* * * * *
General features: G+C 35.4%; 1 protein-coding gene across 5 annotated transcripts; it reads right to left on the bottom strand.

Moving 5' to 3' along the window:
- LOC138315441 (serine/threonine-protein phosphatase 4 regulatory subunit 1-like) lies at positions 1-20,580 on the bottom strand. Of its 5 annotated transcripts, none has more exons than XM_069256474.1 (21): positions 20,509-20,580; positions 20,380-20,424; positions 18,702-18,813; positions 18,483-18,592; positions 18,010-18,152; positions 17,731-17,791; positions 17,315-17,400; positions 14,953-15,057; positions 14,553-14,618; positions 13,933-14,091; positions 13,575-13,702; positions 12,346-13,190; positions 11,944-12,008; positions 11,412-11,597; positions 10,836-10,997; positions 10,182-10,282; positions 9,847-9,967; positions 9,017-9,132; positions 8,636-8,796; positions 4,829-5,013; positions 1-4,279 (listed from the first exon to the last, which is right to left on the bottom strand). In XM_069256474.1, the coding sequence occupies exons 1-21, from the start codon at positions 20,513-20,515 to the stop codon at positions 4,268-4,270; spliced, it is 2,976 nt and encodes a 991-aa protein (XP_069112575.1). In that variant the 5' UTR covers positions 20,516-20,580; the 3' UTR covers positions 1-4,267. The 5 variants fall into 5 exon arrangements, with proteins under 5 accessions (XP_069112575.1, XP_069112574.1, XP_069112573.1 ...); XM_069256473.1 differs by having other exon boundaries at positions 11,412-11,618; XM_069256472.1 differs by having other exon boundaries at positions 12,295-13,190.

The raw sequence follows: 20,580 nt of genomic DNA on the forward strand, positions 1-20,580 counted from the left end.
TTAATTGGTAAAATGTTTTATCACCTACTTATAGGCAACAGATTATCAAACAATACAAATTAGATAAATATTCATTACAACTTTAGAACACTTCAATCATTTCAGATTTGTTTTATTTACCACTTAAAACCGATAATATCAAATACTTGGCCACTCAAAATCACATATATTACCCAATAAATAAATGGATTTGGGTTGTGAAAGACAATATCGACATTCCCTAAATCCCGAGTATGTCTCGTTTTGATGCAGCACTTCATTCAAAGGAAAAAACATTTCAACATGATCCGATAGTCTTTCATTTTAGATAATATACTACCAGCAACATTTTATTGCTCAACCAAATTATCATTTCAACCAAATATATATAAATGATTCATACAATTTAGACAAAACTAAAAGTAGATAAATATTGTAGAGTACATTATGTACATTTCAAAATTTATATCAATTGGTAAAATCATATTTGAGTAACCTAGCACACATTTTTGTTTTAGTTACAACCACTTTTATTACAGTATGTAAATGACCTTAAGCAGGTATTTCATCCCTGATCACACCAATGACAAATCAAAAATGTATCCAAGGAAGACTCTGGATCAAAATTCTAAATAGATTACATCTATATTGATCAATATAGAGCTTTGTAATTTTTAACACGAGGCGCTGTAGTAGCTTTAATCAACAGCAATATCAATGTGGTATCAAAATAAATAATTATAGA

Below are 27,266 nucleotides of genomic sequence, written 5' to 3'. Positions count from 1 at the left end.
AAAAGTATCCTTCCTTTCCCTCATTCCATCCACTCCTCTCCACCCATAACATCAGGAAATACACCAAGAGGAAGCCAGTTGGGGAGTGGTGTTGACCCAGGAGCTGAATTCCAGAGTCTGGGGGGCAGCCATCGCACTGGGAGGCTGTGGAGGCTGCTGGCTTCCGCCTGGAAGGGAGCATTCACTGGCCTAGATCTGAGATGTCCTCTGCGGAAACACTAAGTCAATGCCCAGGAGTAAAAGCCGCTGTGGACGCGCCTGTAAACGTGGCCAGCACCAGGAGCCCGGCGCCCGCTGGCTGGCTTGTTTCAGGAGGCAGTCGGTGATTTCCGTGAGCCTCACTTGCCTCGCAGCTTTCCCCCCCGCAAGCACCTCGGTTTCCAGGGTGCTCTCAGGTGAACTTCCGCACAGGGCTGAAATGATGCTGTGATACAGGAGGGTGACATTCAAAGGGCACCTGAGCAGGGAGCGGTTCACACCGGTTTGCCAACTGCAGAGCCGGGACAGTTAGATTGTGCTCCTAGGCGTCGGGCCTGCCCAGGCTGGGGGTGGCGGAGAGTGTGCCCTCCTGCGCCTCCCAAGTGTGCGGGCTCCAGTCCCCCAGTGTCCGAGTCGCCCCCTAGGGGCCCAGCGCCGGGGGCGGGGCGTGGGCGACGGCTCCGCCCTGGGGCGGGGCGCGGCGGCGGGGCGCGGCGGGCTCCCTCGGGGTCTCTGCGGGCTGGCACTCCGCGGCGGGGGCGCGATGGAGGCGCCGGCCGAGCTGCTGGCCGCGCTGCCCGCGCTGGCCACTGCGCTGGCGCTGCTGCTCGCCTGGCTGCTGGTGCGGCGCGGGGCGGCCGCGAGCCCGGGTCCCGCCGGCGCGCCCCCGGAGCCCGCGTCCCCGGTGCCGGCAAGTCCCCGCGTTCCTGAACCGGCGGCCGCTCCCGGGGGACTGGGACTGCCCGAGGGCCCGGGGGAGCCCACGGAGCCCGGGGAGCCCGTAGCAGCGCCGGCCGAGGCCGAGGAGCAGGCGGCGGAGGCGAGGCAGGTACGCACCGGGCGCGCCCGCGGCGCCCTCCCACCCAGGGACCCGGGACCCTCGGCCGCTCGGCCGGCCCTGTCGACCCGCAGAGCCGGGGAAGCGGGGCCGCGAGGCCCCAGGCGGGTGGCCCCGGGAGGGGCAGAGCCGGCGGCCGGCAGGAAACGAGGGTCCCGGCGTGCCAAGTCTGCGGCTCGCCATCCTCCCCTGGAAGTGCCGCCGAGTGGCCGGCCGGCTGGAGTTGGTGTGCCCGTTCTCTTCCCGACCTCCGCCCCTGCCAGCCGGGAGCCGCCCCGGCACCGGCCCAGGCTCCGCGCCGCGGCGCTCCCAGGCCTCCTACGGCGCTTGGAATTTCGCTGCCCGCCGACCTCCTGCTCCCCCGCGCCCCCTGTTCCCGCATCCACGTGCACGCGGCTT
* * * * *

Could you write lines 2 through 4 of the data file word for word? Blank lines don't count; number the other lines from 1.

Moving 5' to 3' along the window:
- LOC138315441 (serine/threonine-protein phosphatase 4 regulatory subunit 1-like) lies at positions 1-20,580 on the bottom strand. Of its 5 annotated transcripts, none has more exons than XM_069256474.1 (21): positions 20,509-20,580; positions 20,380-20,424; positions 18,702-18,813; positions 18,483-18,592; positions 18,010-18,152; positions 17,731-17,791; positions 17,315-17,400; positions 14,953-15,057; positions 14,553-14,618; positions 13,933-14,091; positions 13,575-13,702; positions 12,346-13,190; positions 11,944-12,008; positions 11,412-11,597; positions 10,836-10,997; positions 10,182-10,282; positions 9,847-9,967; positions 9,017-9,132; positions 8,636-8,796; positions 4,829-5,013; positions 1-4,279 (listed from the first exon to the last, which is right to left on the bottom strand). In XM_069256474.1, the coding sequence occupies exons 1-21, from the start codon at positions 20,513-20,515 to the stop codon at positions 4,268-4,270; spliced, it is 2,976 nt and encodes a 991-aa protein (XP_069112575.1). In that variant the 5' UTR covers positions 20,516-20,580; the 3' UTR covers positions 1-4,267. The 5 variants fall into 5 exon arrangements, with proteins under 5 accessions (XP_069112575.1, XP_069112574.1, XP_069112573.1 ...); XM_069256473.1 differs by having other exon boundaries at positions 11,412-11,618; XM_069256472.1 differs by having other exon boundaries at positions 12,295-13,190.

The raw sequence follows: 20,580 nt of genomic DNA on the forward strand, positions 1-20,580 counted from the left end.